A few things struck me about FIRST COW. Firstly, as a Canadian historian it gave me great pleasure to see a film set in the fur trade period of North American history. Sure, the film is set in what will become the United States, being located somewhere in the Oregon Territory, but the fur trade era is of such vital importance to Canadian history. The fur trade is central to United States of America history as well, but it does not have the same central importance to the historiography of the southern nation as it does to that of the northern nation. Most frontier films are westerns, and are set in the arid plains and deserts of the Midwest and southwestern US, the lush rain forests of the Pacific Northwest are not often featured. Plus, it is quite clear that the Royal Western Pacific fur trade company is based on the Hudson’s Bay Company. Reichardt looks at this era to deliver a scathing criticism of the ultra-capitalist and mercantile roots of our North American society. The fur trade era of FIRST COW is a time and place solely focused on economic exploitation of the land and its people. It is a place where people (and by people in this case I mean solely men as this is an overwhelmingly male society) are led into the false idea that they can improve themselves through hard work and luck through either fur trading and trapping or gold prospecting, the thing is, it is all a lie. At the top of the economic and social pyramid is the chief factor of the fur trade post, a transplanted Englishman with refined tastes. However, his refinement hides his base nature as he exists for the sole purpose of ripping every ounce of economic wealth from the land and preserving his place at the top of this rough society. If he has to exploit and kill people to do so, well that is part of the job. In fact, this idea of the fur trade era representing a pure capitalist system also ignores the fact that the fur trade company is also a representative of the state, being the only “government” in the region (from a western, legal perspective). As such, the fur trade companies are also the recipients of a form of corporate welfare, and what could be more capitalist than that? They exist to exploit the land and to ensure the people are kept in their place. The result is a society that is mean, dirty and raw. A place where friendship means very little and is perhaps a sign of weakness. There are elements of the Jacksonian Frontier thesis in this as well as what a university history professor of mine described as his own “men are pigs” theory of western development - the idea that the frontier is a place of men and is therefore a place of selfish indulgence and that the frontier doesn’t develop or improve itself until women begin arriving in large numbers, bringing with them institutions such as schools and churches and ideas of temperance, moderation and restraint (not to mention cleanliness and hygiene). That is, and even the professor that described it to us admitted, a decidedly sexist and Euro-centric view of the west’s development, but there does seem to be a ring of sense to it. Interestingly, in history, the frontier must be tamed to make agriculture possible. Agriculture and the fur trade cannot exist in the same place, so, by bringing a cow into this world, the chief factor is ironically introducing the very thing that will bring down the economic system that he rules over.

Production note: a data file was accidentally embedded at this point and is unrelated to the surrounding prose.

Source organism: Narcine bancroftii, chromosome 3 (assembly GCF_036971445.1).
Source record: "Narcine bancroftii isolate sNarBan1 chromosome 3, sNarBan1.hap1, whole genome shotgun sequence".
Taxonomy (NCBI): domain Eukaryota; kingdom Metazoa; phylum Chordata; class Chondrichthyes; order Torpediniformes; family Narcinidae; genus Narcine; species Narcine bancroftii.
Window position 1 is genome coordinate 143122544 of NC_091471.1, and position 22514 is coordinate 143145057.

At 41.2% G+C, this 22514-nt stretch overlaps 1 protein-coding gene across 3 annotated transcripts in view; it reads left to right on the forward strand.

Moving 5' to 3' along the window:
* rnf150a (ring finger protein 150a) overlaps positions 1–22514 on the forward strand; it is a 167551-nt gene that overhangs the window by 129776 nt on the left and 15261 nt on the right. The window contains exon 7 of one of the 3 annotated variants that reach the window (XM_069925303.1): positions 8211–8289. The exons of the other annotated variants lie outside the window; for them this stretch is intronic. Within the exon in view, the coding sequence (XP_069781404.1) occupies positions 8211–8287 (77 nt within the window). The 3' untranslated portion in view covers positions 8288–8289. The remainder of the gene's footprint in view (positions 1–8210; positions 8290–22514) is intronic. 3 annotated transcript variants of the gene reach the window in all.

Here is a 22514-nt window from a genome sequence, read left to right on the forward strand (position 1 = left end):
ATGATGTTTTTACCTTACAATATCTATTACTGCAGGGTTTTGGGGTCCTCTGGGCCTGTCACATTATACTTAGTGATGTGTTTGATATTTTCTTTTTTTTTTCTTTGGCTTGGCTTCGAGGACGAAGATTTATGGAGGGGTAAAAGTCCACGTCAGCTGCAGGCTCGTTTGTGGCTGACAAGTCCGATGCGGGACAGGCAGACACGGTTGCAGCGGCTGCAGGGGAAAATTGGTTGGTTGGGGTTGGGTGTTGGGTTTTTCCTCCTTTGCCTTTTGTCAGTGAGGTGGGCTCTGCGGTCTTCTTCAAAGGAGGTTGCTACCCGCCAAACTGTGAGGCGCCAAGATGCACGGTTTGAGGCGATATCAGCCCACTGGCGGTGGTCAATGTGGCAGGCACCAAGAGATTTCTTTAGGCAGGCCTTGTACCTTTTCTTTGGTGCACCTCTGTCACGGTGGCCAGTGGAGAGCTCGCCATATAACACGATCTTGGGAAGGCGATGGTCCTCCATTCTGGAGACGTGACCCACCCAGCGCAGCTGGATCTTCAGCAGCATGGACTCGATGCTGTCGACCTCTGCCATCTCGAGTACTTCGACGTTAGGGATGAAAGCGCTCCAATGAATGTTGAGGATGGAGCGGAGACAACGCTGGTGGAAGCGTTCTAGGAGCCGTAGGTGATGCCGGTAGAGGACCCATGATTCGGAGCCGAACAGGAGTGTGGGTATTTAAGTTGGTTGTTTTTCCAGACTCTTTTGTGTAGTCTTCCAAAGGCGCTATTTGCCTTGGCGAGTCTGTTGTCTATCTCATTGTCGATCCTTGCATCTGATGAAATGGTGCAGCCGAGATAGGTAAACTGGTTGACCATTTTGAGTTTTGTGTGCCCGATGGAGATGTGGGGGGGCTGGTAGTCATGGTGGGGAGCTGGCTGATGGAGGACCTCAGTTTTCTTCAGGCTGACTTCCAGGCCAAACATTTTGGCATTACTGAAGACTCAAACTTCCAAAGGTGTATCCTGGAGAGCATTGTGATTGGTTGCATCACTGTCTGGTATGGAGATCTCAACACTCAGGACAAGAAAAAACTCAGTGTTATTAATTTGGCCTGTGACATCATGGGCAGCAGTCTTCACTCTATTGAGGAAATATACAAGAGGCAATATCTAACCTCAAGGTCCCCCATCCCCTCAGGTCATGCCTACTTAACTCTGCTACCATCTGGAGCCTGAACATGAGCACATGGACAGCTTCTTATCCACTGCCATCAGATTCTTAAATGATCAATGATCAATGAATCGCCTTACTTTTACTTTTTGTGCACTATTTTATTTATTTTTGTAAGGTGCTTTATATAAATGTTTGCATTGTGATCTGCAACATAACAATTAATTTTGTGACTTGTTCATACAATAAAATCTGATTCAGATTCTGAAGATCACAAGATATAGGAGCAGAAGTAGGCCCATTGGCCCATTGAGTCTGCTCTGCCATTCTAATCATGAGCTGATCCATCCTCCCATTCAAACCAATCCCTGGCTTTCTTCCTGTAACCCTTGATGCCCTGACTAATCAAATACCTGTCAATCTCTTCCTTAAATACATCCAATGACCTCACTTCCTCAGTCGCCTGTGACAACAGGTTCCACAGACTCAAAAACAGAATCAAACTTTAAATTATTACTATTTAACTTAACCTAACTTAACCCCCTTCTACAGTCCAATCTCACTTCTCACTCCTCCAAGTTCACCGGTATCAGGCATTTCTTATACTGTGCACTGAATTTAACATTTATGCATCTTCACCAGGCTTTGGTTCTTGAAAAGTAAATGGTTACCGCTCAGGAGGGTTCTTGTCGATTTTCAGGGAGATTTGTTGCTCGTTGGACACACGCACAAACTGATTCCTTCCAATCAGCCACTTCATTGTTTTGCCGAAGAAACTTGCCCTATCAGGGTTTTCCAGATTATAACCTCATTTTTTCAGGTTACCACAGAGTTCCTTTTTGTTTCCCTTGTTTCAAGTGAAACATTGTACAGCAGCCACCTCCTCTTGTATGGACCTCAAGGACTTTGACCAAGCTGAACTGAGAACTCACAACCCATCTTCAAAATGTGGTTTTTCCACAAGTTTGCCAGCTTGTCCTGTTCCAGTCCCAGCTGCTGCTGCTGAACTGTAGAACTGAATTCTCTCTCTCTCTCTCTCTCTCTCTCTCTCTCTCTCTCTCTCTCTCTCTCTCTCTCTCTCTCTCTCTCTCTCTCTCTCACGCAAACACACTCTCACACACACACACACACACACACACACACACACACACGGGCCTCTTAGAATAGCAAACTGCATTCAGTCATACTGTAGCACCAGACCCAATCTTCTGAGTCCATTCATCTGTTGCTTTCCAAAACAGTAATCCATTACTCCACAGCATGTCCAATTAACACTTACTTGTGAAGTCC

Reichardt brilliantly and beautifully captures this raw, mean and uber-masculine economic system and world view in FIRST COW, but instead of celebrating the masculinity of the frontier and the supposed heroism of the inhabitants of the frontier as pioneering spirits and exemplars of western civilization, as most western films do, she subverts it. The two main characters are outsiders. Cookie, the cook, is derided and dismissed as next to useless by most of the other men around him. He has soft spoken and almost painfully shy at times. He is also a cook, a womanly profession, and he has a decidedly unmasculine preference to cleanliness - he admires his new boots and keeps them clean, he sweeps out the floor of a shack he is staying in and he generally exhibits a better sense of personal hygiene than anyone around him. He keeps his prospecting party alive by foraging for food, yet they despise him because he engages in “women’s work.” He befriends King-Lu, a Chinese man, who, being Chinese, would have been viewed as barely human by all of the Caucasian, northern European people around him. Together, these two people, two people that don’t properly fit into the fur trade society, band together and challenge that society, first by simply existing as outsiders, secondly by forming a friendship in a place and time that sees friendship and loyalty as a weakness, and thirdly by challenging the economic system by stealing the milk from the societal leader’s prize milch cow. It is people like Cookie and King-Lu that will ultimately reform and better society, but at this moment they are alone and therefore ineffectual, doomed to be a spark of light snuffed out by the darkness, bring find in my the avarice and toxic masculinity of the society and, ironically, by their own bonds of friendship, which allow others to gain an edge over them.